Greg Evans was a translator, disgruntled by the ascent of the rich into more wealth while many faltered.
Mary DeCamp was a mayoral candidate on the Green Party ticket who had been employed since the age of 12. When hit with unexpected medical bills, she faced foreclosure on her home.
Billy Lolos knew there was a lot wrong with the world, from the changes in the environment to the seemingly infinite amounts of money poured into political campaigns. But the advertising salesman kept his head in the sand until Oct. 15, 2011—the public birth of the Occupy Tucson movement.
Now, a year later, on Sunday, Oct. 14, Occupiers are reuniting at De Anza Park to celebrate their progress.
"This is an opportunity, like a family reunion, to bring everybody back together," DeCamp said.
The planning for the anniversary began about three months ago. "It's to remind us of the amount of energy and enthusiasm we had a year ago," Evans said. "We are here to stay, and we'll be around in the future."
The welcome tent will be up by 9 a.m., and the day's highlights include an open-mic, a potluck dinner, a catfish fry and musical performances.
The Tucson Raging Grannies will bring their unique brand of geriatric musical political protest to the stage at 1 p.m. In the past, they've sung parodied renditions of classic patriotic songs, like "God Help America" to the tune of "God Bless America."
The General Assembly will begin at 3 p.m., and the day will conclude with the screening of an outdoor movie at 7 p.m.
The event is open to Occupy veterans and newcomers alike, for however long they can attend.
"It's a very open group to become a part of," said Evans.
The Occupy Tucson movement started at Armory Park last October, just one month after the beginning of Occupy Wall Street.
"Occupy Wall Street was the Lexington and Concord of the movement—they fired the shots heard 'round the world," Lolos said.
The General Assembly meetings gave everyone a chance to speak out, and no one had a title. The members of Occupy Tucson called this a "direct-democracy" system.
At one point, more than 100 people were camped out in the park. Nationally, the number of individual Occupy movements reached 600, according to Lolos, who spent the summer touring various movements, from New York to Florida.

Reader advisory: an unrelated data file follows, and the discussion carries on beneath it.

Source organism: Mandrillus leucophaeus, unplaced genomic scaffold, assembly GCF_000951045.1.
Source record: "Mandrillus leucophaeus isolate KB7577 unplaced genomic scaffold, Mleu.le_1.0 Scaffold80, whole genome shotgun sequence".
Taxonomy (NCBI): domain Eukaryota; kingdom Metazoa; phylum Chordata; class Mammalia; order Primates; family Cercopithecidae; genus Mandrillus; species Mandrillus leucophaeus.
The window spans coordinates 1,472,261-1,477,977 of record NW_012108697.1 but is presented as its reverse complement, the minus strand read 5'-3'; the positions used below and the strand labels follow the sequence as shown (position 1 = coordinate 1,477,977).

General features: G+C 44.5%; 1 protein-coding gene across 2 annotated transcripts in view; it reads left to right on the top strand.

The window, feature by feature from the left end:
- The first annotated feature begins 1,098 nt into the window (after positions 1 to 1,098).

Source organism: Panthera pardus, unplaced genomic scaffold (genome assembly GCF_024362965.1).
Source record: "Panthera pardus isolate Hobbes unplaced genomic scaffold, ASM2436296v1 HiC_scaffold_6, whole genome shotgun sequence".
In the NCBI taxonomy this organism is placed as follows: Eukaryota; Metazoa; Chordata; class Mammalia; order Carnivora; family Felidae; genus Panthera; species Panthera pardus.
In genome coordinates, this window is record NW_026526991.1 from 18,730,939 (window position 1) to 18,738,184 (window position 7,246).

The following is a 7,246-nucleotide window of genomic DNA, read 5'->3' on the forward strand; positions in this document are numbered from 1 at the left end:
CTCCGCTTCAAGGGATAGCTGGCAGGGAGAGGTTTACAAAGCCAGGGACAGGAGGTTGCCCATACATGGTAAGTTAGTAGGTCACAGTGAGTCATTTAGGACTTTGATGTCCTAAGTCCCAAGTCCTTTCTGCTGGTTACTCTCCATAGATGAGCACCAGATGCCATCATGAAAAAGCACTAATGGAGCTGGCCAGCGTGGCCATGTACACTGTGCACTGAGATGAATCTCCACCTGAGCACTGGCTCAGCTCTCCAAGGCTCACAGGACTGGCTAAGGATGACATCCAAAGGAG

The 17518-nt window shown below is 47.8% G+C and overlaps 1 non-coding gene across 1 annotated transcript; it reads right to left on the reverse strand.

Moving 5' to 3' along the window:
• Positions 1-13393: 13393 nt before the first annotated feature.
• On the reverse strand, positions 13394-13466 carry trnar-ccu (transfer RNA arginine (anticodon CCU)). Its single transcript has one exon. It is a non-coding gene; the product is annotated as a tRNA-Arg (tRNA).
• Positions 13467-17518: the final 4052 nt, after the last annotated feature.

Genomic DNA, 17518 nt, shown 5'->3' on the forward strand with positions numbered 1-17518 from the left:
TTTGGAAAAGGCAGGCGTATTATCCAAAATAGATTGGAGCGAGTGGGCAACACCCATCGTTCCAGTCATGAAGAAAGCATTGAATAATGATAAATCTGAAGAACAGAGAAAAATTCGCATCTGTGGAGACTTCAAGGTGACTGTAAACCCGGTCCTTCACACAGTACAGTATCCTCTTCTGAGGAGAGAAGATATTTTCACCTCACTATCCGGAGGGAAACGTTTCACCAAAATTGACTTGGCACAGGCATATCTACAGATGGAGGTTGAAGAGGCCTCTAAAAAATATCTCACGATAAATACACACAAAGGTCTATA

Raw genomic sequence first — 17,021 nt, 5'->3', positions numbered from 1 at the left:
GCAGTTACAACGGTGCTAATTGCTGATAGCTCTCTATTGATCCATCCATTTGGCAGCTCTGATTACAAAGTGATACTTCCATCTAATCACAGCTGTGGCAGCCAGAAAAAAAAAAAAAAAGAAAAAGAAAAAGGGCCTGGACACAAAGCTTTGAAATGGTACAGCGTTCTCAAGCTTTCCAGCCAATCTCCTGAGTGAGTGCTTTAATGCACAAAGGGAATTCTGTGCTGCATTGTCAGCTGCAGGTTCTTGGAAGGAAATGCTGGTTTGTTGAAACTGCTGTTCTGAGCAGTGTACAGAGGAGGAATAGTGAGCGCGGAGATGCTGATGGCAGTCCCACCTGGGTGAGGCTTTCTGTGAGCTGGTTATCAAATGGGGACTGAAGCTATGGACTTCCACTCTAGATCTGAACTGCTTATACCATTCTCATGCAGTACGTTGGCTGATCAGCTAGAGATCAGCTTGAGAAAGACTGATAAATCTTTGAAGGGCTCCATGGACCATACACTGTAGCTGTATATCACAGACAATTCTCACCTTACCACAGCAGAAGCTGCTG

The Tucson Police Department evicted Occupiers from Armory Park in November, and members reopened their encampment at downtown's Veinte de Agosto Park. Participants came from all walks of life, but all faced the same conditions at the park—living out of tents. As the movement established itself, a portion of the homeless joined in.
"It was eye-opening to see what our homeless population faces, (including) a lack of public restrooms and facilities," DeCamp said.
Occupiers who camped out in the park were subject to fines and citations. DeCamp said that during her time with the movement, she received 37 citations and went to jail three times. Several of the citations are still making their way through the court system.
DeCamp, who noted that she had "never been in trouble with the law in my life," said Occupy became "another avenue for me to work for the common good." Lining up to receive a citation while someone played a violin nearby was one of her most-poignant memories of the movement, she said.
Occupiers lent their voices and bodies to several other political movements. For example, when marchers protested the Tucson Unified School District's decision to end the Mexican-American studies program, Occupy joined in.
Occupy Tucson's final encampment was in De Anza Park. After they were booted from there by police in March, members of the movement migrated indoors.
"We do have the office; it's all we are occupying right now," Evans said.
The office, at the Historic Y, 738 N. Fifth Ave., is staffed from 9 a.m. to 5 p.m., weekdays, and is the scene of daily meetings. From 12 to 20 people—among a core group of about 80 activists—usually attend the meetings, DeCamp said.
"We are not winding down," she said. "We are just trying to adjust to what will be the most effective."
Activists are pitching ideas for a cable program, another encampment and other activities, Evans said.
"The first year of Occupy is an awakening," Lolos said. "Year two has got to be about remedies."